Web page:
My tips for getting started as a floral designer:
1. Read everything you can about flowers, gardening, and floral design. A few of my favorite books:
Flowers for the Table by Ariella Chezar
Wild at Heart by Nikki Tibbles
Madderlake Trade Secrets (two 1970’s designers in NYC who helped transform floral design during that time)
Flower blogs are lovely too. You know them all: Saipua, Amy Merrick, Studio Choo, Floret. There’s a million.
2. Try to help out at a flower shop during the holidays. You might just be sweeping floors, but you’ll learn a lot about how a flower shop runs!
3. Take all the classes you can! I’ll plug my own class here: Flower Arranging 101. You’ll learn the ins and outs of floral design and how to make 4 different types of arrangements. It’s a four week class, available to anyone, any place in the world. More info here.
4. Practice, practice, practice! The first time you make a hand-tied bouquet, it will be tougher than you think! It get’s easier with time. Don’t be afraid to start over! I start over all the time.
5. Develop your own style. It’s great to be inspired by people but find out what inspires you and makes you different. What sorts of art and design are you attracted to? What colors do you love? Pull together the images, books, bits of life that really make you tick and make you different from other people, and see how you can express that through your floral designs. For example I tend to love design that is a bit delicate, effortless, playful, and doesn’t take itself too seriously. I find a lot of inspiration from the English countryside and I tend to love monochromatic color compositions. My first foray into flowers involved the garden. So for me, I love to make delicate, gardeny arrangements that are a bit undone, use a lot of filler, focus on one color, and aren’t super formal. That doesn’t mean it’s the right way. I am in love with the work of so many designers and they are all totally different! Find your own voice.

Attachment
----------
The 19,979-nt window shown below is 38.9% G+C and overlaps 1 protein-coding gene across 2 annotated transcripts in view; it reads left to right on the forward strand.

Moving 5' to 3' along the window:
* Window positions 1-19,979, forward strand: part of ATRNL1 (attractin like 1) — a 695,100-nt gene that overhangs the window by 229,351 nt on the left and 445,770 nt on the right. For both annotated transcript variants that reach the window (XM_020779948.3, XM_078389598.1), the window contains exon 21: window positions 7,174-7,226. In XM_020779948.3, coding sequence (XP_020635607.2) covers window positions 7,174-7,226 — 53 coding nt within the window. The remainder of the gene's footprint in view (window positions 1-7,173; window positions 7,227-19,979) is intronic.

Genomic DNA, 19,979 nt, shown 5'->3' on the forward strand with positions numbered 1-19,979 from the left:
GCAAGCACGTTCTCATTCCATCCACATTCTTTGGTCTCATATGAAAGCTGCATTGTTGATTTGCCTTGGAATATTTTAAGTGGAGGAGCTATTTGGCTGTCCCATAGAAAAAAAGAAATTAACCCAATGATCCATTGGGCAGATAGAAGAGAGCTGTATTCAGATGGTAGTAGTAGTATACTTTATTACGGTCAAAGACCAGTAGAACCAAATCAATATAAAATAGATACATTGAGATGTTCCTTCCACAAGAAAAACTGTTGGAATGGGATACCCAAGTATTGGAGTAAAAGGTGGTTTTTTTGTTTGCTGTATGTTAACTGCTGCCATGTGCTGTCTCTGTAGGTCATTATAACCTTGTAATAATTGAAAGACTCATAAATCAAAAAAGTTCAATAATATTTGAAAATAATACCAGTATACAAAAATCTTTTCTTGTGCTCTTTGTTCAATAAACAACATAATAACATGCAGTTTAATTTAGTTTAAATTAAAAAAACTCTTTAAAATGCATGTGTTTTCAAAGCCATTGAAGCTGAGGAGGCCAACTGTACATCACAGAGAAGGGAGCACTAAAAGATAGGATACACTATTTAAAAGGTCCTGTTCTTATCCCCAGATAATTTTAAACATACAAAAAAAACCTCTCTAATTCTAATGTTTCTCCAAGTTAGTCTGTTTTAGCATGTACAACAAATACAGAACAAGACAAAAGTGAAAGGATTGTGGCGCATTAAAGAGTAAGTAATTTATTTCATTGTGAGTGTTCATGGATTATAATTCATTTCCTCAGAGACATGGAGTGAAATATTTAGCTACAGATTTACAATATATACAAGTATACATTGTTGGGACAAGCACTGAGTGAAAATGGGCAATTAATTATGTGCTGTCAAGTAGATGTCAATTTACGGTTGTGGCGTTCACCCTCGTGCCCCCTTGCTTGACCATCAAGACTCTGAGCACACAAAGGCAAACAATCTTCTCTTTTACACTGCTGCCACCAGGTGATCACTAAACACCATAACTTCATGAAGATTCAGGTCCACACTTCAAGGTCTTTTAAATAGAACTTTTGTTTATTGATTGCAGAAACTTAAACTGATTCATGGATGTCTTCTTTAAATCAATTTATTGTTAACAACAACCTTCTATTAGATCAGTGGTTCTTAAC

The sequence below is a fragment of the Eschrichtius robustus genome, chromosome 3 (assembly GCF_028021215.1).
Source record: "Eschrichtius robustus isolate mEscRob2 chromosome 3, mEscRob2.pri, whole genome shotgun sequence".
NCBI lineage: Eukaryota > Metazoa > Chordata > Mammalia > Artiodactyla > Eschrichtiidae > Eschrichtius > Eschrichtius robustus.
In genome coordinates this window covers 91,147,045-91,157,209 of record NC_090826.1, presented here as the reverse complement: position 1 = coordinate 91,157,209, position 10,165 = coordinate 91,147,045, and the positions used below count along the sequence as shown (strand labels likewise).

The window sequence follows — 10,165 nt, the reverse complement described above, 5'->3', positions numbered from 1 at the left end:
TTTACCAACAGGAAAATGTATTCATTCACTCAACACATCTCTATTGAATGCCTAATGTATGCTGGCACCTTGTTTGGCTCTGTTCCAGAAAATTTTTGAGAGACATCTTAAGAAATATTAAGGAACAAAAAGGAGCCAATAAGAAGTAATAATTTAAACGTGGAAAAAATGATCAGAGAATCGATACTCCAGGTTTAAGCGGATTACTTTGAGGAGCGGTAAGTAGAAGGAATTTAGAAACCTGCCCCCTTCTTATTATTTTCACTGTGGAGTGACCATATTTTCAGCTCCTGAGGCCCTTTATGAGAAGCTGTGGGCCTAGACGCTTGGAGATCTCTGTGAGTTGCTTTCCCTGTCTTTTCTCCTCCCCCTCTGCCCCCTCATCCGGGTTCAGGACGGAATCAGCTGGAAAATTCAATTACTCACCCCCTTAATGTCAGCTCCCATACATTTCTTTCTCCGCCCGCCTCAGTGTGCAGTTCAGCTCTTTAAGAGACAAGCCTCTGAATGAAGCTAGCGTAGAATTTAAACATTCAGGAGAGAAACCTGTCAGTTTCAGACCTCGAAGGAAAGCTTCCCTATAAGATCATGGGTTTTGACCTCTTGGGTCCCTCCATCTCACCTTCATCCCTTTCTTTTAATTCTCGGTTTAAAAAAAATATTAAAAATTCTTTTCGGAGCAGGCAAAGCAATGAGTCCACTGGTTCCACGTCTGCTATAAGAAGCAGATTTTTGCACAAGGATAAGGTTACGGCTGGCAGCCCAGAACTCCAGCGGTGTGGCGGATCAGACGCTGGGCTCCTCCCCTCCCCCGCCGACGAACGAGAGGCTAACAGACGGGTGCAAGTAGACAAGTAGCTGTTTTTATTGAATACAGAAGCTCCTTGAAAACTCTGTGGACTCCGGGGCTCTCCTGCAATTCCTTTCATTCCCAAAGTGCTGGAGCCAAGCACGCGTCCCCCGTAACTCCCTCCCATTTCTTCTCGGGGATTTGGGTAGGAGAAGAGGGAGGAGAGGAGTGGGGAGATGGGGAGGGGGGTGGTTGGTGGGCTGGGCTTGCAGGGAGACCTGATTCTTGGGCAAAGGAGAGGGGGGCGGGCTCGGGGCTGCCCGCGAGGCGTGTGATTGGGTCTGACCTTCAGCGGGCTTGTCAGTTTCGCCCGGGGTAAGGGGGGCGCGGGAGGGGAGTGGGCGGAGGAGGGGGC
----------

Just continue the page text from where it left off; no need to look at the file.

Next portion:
6. Be earth friendly! The floral industry actually has a big environmental impact from the pesticides to the shipping. Explore how you can help make this change, and reduce the impact on the environment by sourcing locally, growing your own material, and using organic product.
7. Take photos of your work to build a portfolio but also to be able to evaluate your own work. Learn how to take good photos or team up with a photographer. Your portfolio should have good photography and do the flowers justice.
8. Pin point your goal. There are a lot of different types of florists. You could work for a large event company as a lead designer, you could have your own full-service shop, you could be a by-appointment florist, focusing on weddings and events, or freelance for different florists if you don’t want your own business.
9: Be a morning person! Plan on early mornings and late nights! Flower markets open early! Think: 5 am! You need to be at the market as early as possible to get the best selection. Weddings and events are intense. You’ll spend late nights making arrangements. You are dealing with a perishable product and incredibly high expectations so it can be stressful.
OK, leave any questions you have in the comments! I absolutely loved being a florist and am always in my happy place when making arrangements! The job itself involves an incredible amount of physical labor, planning, and managing clients but it’s a blast!